I’m thinking you might enjoy this story about extinction by Conor Powers-Smith entitled “Our Unfortunate Cousins.” This is from a flash fiction site devoted to speculative fiction:

    http://dailysciencefiction.com/science-fiction/aliens/conor-powers-smith/our-unfortunate-cousins

    Finally, thank you very much for this week’s inspiring photo!!!

    Aloha,

    Jan

  25. Dale May 29, 2015 at 3:36 am #

    What a perfectly told story to go with your wonderful photo. ‘Tis true: out of the mouths of babes. Oft times, they understand much more when they are so young. If we’re lucky, they still care later and have not allowed their peers to lead them astray – a rare thing indeed for a teenager.

  26. David Stewart May 29, 2015 at 4:33 am #

    Doug,
    I love this picture and what you’ve done with it. I don’t know how, but we as humans really need a long perspective on things, where we, here and now, are not the center of everything. It’s sad to think that we’ve been the cause of so much destruction.
    Take care,
    David

  27. Alice Audrey May 29, 2015 at 4:44 am #

    You said it.

  28. rgayer55 May 29, 2015 at 10:57 am #

    Sometimes I wonder how we got to be at the top of the food chain. When God gave man dominion, He meant stewardship. But just like everything else, we only heard the part we wanted to hear. Great post and thanks for the photo.

    • dmmacilroy May 29, 2015 at 2:43 pm #

      Dear Russell,

      We got to the “top” by being cold blooded ruthless son-of-a-bitches is how and I think the way we treat other species argues against there being any sort of god, no less one that would give us ‘dominion’ over all creatures. If this is a test, we’re flunking it.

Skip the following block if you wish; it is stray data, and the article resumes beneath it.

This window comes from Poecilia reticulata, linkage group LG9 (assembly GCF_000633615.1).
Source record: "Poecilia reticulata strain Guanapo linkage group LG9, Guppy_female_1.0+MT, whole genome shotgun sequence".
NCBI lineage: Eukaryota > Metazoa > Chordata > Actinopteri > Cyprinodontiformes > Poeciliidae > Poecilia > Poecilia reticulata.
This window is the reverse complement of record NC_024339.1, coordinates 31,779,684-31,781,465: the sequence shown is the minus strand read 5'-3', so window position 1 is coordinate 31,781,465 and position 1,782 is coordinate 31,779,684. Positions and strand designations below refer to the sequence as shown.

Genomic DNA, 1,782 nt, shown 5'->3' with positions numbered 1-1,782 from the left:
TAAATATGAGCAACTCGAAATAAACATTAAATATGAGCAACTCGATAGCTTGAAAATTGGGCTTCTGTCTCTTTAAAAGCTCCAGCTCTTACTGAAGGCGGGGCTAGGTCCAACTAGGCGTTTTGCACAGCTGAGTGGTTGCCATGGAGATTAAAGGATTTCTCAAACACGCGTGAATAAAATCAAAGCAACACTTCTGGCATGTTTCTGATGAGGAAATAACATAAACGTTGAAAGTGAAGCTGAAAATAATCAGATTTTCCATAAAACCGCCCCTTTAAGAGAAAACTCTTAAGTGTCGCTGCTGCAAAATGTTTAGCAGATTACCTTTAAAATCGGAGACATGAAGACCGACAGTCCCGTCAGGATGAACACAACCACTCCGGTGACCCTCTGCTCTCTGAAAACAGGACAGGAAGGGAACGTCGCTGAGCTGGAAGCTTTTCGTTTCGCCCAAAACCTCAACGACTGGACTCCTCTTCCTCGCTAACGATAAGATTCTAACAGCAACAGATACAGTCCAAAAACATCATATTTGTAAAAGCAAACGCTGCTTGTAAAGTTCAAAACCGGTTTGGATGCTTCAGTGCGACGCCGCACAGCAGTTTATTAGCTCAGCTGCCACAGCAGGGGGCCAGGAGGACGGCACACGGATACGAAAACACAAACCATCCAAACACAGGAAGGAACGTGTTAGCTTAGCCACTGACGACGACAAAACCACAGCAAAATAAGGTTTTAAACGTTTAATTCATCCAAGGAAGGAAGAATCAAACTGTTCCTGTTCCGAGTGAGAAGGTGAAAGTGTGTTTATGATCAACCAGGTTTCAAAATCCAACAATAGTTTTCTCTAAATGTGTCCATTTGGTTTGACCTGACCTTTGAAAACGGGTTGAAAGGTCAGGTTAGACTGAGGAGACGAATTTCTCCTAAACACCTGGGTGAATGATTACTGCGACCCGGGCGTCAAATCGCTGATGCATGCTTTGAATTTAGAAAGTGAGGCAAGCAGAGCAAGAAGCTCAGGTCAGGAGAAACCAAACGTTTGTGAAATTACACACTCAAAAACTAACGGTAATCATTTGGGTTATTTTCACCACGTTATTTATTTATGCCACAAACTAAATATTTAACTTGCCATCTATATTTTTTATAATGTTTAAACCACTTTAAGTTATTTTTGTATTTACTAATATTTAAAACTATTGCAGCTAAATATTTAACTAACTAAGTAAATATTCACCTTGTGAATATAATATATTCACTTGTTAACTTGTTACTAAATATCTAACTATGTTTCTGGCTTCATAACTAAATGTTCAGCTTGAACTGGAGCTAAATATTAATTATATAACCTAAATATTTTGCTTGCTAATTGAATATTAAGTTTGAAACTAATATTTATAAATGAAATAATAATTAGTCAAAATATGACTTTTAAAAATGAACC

Good to see you and thanks for the thanks re the pic. I got lucky in having the bus driver select it. I think it reminds her of her.

      Aloha,

      Doug

      • rochellewisoff May 30, 2015 at 9:19 am #

        😯 Hey! What’s that crack supposed to mean?

      • Lauraine Ayers-briel December 8, 2016 at 6:56 am #

        Wee whispers…*we are not afraid*…shhhh

  29. afairymind May 29, 2015 at 4:15 pm #

    A great prompt, Doug, and an incredibly poignant story. Far too many species have been driven to or near extinction by humanity. I love the use of dialogue to tell the story. 🙂

  30. Nan Falkner May 30, 2015 at 4:14 am #

    When we are gone, the ones left of every species can breathe a sigh of relief! Good story and well told! Nan

    • Nan Falkner May 30, 2015 at 4:15 am #

      Dear Doug, OOOPS! I love the picture and forgot to tell you! Nan

  31. erinleary May 30, 2015 at 1:58 pm #

    Thanks for the challenge this week, Doug. You made me stretch which is good exercise. Your story is all that more powerful in its truth.

  32. hafong May 30, 2015 at 8:27 pm #

    Nice conversation between father and his little daughter. And thanks for the photo prompt. It gave me a nudge so I could write a few words again.

    Lily

  33. subroto May 31, 2015 at 12:47 pm #

    Ancient societies were a lot more respectful of the environment and sustainability. We’ve lost sight of that in our desire to consume more than we need. A timely story indeed.

  34. Caely June 1, 2015 at 7:57 pm #

    The ocean ❤

Trackbacks/Pingbacks

  1. The Family That Stays Together | Being MG - May 27, 2015

    […] This week’s photo comes to us courtesy of Doug McIlroy. […]

  2. Friday Fictioneers — Self-disclosure & How to Woo Your Clients | Sarah Potter Writes - May 29, 2015

    […] Friday Fictioneers: 100 word stories Photo Prompt: image © Douglas M. MacIlroy […]

  3. Friday Fictioneers: Elemental Inspiration | The Storyteller's Abode - May 29, 2015

    […] Challenge run by Rochelle Wisoff-Fields. This week’s picture prompt was provided by Douglas M. MacIlroy. The challenge is to write a story within 100 […]

  4. Contradictions | MJL Stories - May 29, 2015

    […] to Douglas M Macilroy for the stimulating photo and to our incredible host at Friday Fiction, Rochelle. More secrets from […]